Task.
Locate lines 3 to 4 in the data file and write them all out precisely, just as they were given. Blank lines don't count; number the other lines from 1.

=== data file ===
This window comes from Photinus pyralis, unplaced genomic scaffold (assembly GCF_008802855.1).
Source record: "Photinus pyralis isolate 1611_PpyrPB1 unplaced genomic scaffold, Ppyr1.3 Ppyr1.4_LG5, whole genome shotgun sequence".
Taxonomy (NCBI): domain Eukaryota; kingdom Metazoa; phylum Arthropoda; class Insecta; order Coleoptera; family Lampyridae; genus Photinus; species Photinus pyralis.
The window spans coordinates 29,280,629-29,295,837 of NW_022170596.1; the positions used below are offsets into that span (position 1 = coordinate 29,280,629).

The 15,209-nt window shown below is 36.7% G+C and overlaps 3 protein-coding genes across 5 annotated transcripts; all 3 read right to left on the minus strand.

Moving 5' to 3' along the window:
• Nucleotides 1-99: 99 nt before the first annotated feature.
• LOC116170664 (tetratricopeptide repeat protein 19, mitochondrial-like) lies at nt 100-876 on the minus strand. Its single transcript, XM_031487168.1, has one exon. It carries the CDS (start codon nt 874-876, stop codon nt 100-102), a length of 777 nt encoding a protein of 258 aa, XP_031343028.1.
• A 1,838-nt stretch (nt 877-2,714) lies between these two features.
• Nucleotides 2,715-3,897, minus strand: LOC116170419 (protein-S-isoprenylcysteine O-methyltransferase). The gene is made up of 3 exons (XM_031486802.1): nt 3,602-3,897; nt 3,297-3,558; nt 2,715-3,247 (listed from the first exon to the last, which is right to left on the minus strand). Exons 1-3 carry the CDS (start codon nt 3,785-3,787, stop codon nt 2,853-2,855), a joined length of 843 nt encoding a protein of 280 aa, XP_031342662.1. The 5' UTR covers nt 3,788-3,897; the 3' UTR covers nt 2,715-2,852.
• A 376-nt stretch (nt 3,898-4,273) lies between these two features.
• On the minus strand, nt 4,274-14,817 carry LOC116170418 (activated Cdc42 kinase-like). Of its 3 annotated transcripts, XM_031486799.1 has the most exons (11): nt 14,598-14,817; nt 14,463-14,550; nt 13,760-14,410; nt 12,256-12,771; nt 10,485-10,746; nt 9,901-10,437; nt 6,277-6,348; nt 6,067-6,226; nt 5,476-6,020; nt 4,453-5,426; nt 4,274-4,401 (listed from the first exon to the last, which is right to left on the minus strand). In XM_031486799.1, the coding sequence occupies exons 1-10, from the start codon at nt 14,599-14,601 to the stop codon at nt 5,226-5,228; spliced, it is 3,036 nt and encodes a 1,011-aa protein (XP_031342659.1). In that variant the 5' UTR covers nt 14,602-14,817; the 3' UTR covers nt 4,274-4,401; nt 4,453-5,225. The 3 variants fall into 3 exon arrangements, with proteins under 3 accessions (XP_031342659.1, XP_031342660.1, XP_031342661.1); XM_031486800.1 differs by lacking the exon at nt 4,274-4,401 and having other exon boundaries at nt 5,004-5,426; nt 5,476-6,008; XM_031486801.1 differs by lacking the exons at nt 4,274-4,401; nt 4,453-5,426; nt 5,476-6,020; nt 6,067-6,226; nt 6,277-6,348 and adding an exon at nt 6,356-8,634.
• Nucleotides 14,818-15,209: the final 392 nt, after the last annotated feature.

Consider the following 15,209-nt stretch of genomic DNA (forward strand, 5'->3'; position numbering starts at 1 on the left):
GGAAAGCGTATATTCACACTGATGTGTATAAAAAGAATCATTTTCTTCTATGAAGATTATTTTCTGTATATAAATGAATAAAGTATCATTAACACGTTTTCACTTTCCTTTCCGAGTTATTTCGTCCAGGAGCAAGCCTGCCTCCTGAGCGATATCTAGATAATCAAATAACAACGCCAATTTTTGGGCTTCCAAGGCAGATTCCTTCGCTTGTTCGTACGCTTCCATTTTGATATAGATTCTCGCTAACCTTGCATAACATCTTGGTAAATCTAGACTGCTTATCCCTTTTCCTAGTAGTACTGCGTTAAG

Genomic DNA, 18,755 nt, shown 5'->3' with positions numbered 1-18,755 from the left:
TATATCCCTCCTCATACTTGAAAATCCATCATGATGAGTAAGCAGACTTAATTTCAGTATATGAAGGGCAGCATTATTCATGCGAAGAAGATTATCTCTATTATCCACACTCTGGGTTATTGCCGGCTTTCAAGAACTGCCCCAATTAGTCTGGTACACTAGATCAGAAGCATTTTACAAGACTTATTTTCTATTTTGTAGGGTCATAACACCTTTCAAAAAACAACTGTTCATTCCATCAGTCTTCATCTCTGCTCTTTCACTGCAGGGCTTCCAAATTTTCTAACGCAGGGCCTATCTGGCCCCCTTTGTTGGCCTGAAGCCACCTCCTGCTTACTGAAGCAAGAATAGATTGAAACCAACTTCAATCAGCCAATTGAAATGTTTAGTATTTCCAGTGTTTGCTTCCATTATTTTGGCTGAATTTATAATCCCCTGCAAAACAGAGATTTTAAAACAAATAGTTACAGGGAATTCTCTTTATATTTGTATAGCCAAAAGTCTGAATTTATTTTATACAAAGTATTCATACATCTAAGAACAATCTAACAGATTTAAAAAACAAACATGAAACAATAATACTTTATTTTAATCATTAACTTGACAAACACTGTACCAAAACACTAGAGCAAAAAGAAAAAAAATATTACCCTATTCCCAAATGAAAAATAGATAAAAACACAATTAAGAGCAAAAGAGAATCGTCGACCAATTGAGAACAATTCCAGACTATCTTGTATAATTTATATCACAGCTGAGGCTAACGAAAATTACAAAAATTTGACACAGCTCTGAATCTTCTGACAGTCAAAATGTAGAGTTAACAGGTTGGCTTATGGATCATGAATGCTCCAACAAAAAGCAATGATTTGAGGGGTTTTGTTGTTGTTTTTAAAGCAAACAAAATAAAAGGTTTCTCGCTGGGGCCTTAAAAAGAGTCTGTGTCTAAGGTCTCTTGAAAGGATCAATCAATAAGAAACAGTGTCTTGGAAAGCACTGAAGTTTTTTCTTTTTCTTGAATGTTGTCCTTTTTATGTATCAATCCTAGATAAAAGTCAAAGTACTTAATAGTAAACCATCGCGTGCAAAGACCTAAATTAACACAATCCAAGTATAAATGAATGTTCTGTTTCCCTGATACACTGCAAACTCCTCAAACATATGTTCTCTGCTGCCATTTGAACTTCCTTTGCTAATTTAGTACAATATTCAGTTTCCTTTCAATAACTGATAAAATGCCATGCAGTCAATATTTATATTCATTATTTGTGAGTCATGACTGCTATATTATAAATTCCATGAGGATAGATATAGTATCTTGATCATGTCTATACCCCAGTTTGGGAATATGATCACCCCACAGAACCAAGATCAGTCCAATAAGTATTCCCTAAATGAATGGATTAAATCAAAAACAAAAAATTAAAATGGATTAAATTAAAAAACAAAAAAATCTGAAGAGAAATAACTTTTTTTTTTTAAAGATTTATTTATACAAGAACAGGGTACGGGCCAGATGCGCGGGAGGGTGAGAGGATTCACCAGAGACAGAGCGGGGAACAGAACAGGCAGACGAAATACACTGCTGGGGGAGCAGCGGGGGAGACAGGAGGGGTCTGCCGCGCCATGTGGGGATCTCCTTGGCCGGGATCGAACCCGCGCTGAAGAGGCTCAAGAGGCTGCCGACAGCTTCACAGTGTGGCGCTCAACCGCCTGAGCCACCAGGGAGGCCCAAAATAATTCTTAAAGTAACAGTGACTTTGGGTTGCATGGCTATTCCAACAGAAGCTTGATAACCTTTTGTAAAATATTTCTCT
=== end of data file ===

Taxonomy (NCBI): domain Eukaryota; kingdom Metazoa; phylum Arthropoda; class Insecta; order Coleoptera; family Lampyridae; genus Photinus; species Photinus pyralis.
The window spans coordinates 29,280,629-29,295,837 of NW_022170596.1; the positions used below are offsets into that span (position 1 = coordinate 29,280,629).